Breakbeat can now be a genre on its own, or simply a part of a song of an entirely separate genre.
Either way, the breakbeat has quickly ascended to become one of the most popular musical elements that exists today, adding soul, rhythm, and appeal to every place it occupies.
Here’s how the breakbeat has evolved over the last few decades.
What is a Breakbeat in EDM?
While the term breakbeat was originally used to refer to that particular part of a song that features a drum break, breakbeat meaning has evolved over the years.
It can still refer to a drum break, but since the rise and popularity of EDM, it can also be a genre of its own.
In this context, breakbeat is a genre that typically features a kick drum and a snare drum in a distinct beat pattern.
This combination is produced at around 140bpm, creating a distinct dance music that is quite unlike house and techno.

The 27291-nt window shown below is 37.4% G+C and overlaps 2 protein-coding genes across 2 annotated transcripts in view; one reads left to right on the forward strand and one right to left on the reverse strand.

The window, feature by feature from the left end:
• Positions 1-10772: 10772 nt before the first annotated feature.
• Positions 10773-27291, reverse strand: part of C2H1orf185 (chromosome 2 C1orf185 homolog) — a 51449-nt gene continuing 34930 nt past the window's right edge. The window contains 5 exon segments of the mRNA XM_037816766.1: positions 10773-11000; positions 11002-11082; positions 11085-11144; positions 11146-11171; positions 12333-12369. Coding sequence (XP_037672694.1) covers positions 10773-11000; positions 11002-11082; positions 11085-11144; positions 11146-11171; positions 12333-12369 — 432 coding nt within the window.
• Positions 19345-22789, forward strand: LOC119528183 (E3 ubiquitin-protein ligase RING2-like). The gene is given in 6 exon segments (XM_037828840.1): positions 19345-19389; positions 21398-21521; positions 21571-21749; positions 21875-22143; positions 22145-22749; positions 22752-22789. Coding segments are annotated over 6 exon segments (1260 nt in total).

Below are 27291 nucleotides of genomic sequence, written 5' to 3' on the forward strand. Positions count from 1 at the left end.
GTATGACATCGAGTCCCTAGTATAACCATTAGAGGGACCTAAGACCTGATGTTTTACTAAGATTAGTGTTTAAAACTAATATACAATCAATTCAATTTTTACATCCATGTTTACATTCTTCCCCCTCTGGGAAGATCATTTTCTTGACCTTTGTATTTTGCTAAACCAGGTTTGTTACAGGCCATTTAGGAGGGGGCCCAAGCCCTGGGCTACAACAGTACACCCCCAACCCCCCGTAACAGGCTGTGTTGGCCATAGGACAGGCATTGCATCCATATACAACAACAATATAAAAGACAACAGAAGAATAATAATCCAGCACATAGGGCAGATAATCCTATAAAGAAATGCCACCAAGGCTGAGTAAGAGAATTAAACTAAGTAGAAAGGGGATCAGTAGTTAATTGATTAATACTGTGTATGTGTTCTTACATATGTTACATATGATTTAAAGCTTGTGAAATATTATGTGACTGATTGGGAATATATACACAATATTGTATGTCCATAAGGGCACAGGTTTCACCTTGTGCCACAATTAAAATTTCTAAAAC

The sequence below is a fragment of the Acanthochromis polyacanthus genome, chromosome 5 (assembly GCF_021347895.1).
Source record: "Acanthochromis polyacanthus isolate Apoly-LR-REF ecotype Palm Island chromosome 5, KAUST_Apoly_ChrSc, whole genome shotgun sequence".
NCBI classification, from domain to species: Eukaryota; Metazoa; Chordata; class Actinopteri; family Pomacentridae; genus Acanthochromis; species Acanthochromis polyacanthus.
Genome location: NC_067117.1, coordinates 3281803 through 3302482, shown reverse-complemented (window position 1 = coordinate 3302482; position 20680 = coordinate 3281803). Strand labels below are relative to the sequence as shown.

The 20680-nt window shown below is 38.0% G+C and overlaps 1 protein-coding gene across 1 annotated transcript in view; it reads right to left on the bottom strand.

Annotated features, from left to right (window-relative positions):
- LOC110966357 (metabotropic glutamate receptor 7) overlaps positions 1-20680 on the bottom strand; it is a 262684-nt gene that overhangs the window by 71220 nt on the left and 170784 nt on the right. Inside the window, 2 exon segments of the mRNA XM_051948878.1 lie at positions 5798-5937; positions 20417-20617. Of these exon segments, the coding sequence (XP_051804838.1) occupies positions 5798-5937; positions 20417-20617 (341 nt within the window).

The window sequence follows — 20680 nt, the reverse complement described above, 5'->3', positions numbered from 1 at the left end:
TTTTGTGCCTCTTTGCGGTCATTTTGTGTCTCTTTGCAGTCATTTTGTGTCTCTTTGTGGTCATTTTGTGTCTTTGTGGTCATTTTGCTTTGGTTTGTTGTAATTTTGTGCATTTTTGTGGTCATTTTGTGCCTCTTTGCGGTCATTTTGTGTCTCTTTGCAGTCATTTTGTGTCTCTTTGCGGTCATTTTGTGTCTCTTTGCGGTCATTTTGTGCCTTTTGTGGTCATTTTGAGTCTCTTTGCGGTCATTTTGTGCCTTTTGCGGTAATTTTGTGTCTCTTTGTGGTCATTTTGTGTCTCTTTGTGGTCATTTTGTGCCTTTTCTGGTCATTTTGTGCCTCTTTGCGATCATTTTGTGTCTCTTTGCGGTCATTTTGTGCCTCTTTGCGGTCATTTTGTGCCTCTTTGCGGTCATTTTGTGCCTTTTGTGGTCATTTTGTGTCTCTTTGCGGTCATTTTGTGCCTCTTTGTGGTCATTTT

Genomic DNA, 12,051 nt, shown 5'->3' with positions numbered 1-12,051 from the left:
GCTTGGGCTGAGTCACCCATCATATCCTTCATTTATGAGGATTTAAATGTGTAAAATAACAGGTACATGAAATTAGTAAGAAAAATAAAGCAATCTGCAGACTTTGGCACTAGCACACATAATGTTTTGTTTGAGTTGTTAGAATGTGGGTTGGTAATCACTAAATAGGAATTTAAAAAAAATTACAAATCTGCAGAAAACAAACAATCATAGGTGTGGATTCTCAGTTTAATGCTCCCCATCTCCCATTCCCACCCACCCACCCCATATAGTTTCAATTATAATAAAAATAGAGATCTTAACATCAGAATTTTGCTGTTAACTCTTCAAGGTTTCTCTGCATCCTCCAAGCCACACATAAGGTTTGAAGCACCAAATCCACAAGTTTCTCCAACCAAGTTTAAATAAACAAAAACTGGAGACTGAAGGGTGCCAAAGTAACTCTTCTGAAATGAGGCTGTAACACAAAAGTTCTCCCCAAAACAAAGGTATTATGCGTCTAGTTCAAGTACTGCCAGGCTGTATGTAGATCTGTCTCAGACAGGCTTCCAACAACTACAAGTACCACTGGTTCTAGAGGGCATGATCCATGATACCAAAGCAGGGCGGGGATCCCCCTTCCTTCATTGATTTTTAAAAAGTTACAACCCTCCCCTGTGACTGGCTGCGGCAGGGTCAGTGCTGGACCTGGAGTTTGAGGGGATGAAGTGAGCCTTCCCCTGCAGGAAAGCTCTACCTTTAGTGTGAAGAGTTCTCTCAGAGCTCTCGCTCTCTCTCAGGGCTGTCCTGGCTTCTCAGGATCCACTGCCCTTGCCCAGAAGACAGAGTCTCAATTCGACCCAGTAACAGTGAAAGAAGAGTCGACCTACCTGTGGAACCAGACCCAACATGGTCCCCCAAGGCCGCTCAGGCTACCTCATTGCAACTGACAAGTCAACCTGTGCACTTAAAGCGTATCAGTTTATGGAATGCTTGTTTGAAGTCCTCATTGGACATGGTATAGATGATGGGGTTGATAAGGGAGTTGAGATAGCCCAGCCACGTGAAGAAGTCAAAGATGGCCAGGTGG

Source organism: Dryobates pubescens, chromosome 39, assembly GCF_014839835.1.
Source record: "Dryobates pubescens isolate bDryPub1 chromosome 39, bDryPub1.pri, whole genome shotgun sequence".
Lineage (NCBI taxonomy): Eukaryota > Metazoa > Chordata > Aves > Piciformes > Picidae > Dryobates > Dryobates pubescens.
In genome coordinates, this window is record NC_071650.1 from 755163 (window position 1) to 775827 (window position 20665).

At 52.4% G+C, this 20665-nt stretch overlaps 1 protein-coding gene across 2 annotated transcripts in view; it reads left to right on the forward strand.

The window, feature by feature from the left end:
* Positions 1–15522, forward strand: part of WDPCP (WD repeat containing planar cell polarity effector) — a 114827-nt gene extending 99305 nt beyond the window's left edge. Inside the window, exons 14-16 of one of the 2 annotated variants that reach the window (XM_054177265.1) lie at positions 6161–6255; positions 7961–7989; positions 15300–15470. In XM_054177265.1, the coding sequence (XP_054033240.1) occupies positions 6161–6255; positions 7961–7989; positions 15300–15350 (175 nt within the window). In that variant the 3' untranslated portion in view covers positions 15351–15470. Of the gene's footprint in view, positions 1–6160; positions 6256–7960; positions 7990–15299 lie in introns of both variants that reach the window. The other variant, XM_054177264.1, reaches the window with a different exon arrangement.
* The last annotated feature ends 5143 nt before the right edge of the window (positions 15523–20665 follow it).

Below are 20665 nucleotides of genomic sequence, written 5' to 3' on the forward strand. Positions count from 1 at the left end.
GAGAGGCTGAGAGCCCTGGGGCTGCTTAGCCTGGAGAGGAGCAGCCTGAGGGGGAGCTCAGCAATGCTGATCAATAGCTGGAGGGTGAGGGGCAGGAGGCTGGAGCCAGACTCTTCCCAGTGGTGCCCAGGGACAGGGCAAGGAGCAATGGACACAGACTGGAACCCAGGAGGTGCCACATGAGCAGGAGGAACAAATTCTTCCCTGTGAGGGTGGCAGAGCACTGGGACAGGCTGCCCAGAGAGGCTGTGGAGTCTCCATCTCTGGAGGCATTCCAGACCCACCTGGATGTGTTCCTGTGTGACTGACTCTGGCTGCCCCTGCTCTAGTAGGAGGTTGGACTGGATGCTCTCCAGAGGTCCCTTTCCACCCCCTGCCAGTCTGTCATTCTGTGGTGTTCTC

It was, in fact, during the growing popularity of breakbeats in the 90s that electronic dance music began to take shape.
What is a Breakbeat in Drumming?
Breakbeat meaning is nothing without that fundamental instrument: a drum.
In drumming, a breakbeat is a particular drum pattern that a drummer will play when the melody ‘breaks’.
This essentially means that all other instruments will pause for some time, allowing the drummer to ‘jam’ solo.
Breakbeats in drumming are groovy and funky, with ample opportunity for the drummer to get creative and sometimes deviate from the drumming pattern that plays along with the melody.
Typically, the breakbeats that drummers play are taken from popular hip hop and R&B songs from the 70s through to the 90s.